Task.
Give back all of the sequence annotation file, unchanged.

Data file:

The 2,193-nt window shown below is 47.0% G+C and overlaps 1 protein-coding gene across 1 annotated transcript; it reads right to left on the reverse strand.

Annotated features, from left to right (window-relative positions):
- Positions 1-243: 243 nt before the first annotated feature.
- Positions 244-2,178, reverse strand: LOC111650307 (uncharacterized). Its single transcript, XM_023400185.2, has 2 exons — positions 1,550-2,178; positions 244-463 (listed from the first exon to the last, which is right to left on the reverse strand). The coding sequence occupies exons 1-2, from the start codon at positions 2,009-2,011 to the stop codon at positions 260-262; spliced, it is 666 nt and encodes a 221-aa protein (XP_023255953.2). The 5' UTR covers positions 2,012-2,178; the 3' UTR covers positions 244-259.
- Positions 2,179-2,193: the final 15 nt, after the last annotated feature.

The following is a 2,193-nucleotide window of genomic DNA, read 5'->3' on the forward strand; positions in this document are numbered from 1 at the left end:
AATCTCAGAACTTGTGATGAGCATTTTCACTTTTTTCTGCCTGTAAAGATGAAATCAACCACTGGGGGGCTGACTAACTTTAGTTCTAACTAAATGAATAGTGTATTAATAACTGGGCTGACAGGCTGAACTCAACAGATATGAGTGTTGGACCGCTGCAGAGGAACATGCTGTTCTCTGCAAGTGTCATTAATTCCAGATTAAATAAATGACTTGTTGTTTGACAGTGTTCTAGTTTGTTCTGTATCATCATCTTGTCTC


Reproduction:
The 2,193-nt window shown below is 47.0% G+C and overlaps 1 protein-coding gene across 1 annotated transcript; it reads right to left on the reverse strand.

Annotated features, from left to right (window-relative positions):
- Positions 1-243: 243 nt before the first annotated feature.
- Positions 244-2,178, reverse strand: LOC111650307 (uncharacterized). Its single transcript, XM_023400185.2, has 2 exons — positions 1,550-2,178; positions 244-463 (listed from the first exon to the last, which is right to left on the reverse strand). The coding sequence occupies exons 1-2, from the start codon at positions 2,009-2,011 to the stop codon at positions 260-262; spliced, it is 666 nt and encodes a 221-aa protein (XP_023255953.2). The 5' UTR covers positions 2,012-2,178; the 3' UTR covers positions 244-259.
- Positions 2,179-2,193: the final 15 nt, after the last annotated feature.

The following is a 2,193-nucleotide window of genomic DNA, read 5'->3' on the forward strand; positions in this document are numbered from 1 at the left end:
AATCTCAGAACTTGTGATGAGCATTTTCACTTTTTTCTGCCTGTAAAGATGAAATCAACCACTGGGGGGCTGACTAACTTTAGTTCTAACTAAATGAATAGTGTATTAATAACTGGGCTGACAGGCTGAACTCAACAGATATGAGTGTTGGACCGCTGCAGAGGAACATGCTGTTCTCTGCAAGTGTCATTAATTCCAGATTAAATAAATGACTTGTTGTTTGACAGTGTTCTAGTTTGTTCTGTATCATCATCTTGTCTC